From genes to circuits and behaviors: Neuropeptides expand the coding potential of the nervous system

Worm. 2014 Jan 31;3:e27730. doi: 10.4161/worm.27730. eCollection 2014.


Neuropeptide signaling remodels the composition of a chemosensory circuit and shapes behavior in Caenorhabditis elegans. We reported that the ASE left (ASEL) salt sensory neuron uses a proprotein convertase, BLI-4, to cleave the insulin-like peptide INS-6. INS-6 peptides are released from the ASEL neuron in response to large, but not small changes in salt stimuli. Fast INS-6 signaling functionally transforms the AWC olfactory sensory neuron into an interneuron in the neural circuit for high salt. This new circuit configuration potentiates behavioral attraction to high salt. Here, in the context of genes, circuits, and behaviors, we discuss the diverse modes of neuropeptide processing and signaling, which expand the coding potential of the nervous system. First, neuropeptide processing and release genes prepare insulin peptides to signal in the nervous system. Second, this neuropeptide signaling diversifies the communication of neural circuits and introduces circuit-level flexibility. Finally, the resulting multisensory neurons and circuits drive finely tuned behavioral choices.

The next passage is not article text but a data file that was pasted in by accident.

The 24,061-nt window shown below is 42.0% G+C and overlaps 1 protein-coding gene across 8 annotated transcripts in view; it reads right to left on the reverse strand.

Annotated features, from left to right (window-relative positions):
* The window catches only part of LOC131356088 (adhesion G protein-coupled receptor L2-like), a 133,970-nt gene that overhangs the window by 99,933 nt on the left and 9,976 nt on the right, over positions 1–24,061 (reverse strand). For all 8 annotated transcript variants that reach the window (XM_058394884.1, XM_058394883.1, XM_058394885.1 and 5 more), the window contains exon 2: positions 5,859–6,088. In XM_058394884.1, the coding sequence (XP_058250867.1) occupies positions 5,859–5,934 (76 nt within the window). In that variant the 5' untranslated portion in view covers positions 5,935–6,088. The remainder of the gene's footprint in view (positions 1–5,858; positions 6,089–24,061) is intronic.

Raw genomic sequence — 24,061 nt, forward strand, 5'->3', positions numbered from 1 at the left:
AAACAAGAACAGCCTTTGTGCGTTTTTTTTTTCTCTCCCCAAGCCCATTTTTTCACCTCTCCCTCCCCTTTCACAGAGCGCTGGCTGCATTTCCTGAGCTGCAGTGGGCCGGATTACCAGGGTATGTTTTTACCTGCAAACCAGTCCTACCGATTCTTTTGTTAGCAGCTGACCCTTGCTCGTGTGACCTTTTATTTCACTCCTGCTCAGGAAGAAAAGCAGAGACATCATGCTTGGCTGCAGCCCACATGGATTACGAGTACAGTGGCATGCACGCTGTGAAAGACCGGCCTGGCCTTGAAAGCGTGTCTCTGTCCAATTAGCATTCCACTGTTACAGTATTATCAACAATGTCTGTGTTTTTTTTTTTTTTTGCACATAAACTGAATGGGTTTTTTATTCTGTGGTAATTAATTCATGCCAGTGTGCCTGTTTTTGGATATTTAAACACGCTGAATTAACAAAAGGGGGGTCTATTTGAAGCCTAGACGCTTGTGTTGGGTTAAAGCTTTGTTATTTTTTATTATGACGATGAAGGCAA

Keywords: insulin; multisensory; neural circuit; neuropeptide; proprotein convertase; salt; sensory neuron.